Inflation Does Not Measure Affordability

A wage can lose the ability to cover major household expenditures, even as its “real” value changes little, because economists are not talking about affordability when they talk about inflation. Nobel laureate Robert Shiller provided a particularly stark illustration of the disconnect between economists and the public by surveying both on their “biggest gripe about inflation.” Whereas more than three-quarters of the public chose “inflation hurts my buying power, it makes me poorer,” fewer than one in eight economists said the same. Roughly half chose that “inflation causes a lot of inconveniences. I find it harder to comparison shop. I feel I have to avoid holding too much cash, etc.” and the rest chose other issues entirely.4

Indeed, while inflation reduces the value of cash, it should in theory have little effect on real buying power as it raises at once the prices of goods and services, assets, and labor. Michael Bryan, a senior economist and vice president at the Federal Reserve Bank of Atlanta, explains:

“Money is not only our medium of exchange but also our numeraire—ouryardstick for measuring value. Embedded in every price change, then, are two forces. The first is real in the sense that the good is changing its price in relation to all the other prices in the market basket. It is the cost adjustment that motivates you to buy more or less of that good. The second force is purely nominal. It is a change in the numeraire caused by an imbalance in the supply and demand of the money being provided by the central bank. . . . If inflation is a nominal experience that is independent of the cost of living, then the inflation component of medical care is the same as that in haircuts. No good or service, geographic region, or individual experiences inflation any differently than any other. Inflation is a common signal that ultimately runs through all wages and prices.”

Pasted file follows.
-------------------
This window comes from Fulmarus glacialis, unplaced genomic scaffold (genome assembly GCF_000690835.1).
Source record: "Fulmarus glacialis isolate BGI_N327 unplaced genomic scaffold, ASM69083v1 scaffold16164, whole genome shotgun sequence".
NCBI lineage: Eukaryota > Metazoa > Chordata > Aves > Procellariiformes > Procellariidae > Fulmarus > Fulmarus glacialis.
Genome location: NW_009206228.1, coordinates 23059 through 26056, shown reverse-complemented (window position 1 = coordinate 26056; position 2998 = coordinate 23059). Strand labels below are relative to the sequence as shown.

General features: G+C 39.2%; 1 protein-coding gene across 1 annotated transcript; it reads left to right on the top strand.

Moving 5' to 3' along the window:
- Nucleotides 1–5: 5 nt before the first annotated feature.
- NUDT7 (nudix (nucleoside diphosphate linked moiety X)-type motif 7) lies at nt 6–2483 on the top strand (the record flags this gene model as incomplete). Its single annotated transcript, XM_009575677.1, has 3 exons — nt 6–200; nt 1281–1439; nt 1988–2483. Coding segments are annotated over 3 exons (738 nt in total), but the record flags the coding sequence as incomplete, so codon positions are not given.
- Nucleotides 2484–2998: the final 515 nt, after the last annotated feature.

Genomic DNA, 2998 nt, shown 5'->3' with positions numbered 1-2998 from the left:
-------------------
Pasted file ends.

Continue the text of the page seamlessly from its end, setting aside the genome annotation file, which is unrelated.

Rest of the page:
“I wonder,” muses Bryan, “if, in the minds of most people, the Federal Reserve’s price-stability mandate is heard as a promise to prevent things from becoming more expensive. . . . But this is not what the central bank is promising to do.”5

Certainly, this misconception seems widely held among policy analysts: If inflation is low, that must mean things are not becoming much more expensive. So in a world with no inflation, for instance, someone should be indifferent between living and earning $10,000 in 1980 or in 2020. The $10,000 has exactly the same “value,” and thus purchasing power. If inflation caused prices to double over the period, the person would much prefer the $10,000 in 1980 to $10,000 in 2020; he would need $20,000 in 2020 to be comparably situated.

But even if inflation were exactly zero, households might vastly prefer $10,000 in 1980 to the same amount in 2020, or vice versa. Three different types of social and economic forces, which inflation estimates intentionally disregard, are central to understanding how affordability has changed and whether households are becoming more or less able to support themselves on a contemporary wage at a contemporary standard of living.